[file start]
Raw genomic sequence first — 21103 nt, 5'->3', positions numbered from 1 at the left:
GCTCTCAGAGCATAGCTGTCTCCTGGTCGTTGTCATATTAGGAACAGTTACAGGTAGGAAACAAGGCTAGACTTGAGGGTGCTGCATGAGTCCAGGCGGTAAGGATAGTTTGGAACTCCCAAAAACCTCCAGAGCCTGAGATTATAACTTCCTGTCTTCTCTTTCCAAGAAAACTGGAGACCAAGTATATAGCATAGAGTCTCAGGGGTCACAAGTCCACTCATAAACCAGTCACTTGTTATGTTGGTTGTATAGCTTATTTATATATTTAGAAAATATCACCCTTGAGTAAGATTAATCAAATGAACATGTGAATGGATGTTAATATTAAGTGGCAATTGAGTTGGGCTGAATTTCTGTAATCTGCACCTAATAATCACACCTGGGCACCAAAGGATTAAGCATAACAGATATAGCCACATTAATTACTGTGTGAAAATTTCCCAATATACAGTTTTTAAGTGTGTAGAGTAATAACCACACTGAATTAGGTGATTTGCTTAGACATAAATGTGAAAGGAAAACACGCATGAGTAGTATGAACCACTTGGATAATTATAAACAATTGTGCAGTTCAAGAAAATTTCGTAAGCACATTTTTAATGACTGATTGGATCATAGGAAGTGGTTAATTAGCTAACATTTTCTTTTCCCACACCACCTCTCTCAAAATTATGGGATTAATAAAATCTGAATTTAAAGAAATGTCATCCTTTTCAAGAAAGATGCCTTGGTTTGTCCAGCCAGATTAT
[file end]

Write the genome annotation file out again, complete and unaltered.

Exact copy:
Raw genomic sequence first — 21103 nt, 5'->3', positions numbered from 1 at the left:
GCTCTCAGAGCATAGCTGTCTCCTGGTCGTTGTCATATTAGGAACAGTTACAGGTAGGAAACAAGGCTAGACTTGAGGGTGCTGCATGAGTCCAGGCGGTAAGGATAGTTTGGAACTCCCAAAAACCTCCAGAGCCTGAGATTATAACTTCCTGTCTTCTCTTTCCAAGAAAACTGGAGACCAAGTATATAGCATAGAGTCTCAGGGGTCACAAGTCCACTCATAAACCAGTCACTTGTTATGTTGGTTGTATAGCTTATTTATATATTTAGAAAATATCACCCTTGAGTAAGATTAATCAAATGAACATGTGAATGGATGTTAATATTAAGTGGCAATTGAGTTGGGCTGAATTTCTGTAATCTGCACCTAATAATCACACCTGGGCACCAAAGGATTAAGCATAACAGATATAGCCACATTAATTACTGTGTGAAAATTTCCCAATATACAGTTTTTAAGTGTGTAGAGTAATAACCACACTGAATTAGGTGATTTGCTTAGACATAAATGTGAAAGGAAAACACGCATGAGTAGTATGAACCACTTGGATAATTATAAACAATTGTGCAGTTCAAGAAAATTTCGTAAGCACATTTTTAATGACTGATTGGATCATAGGAAGTGGTTAATTAGCTAACATTTTCTTTTCCCACACCACCTCTCTCAAAATTATGGGATTAATAAAATCTGAATTTAAAGAAATGTCATCCTTTTCAAGAAAGATGCCTTGGTTTGTCCAGCCAGATTAT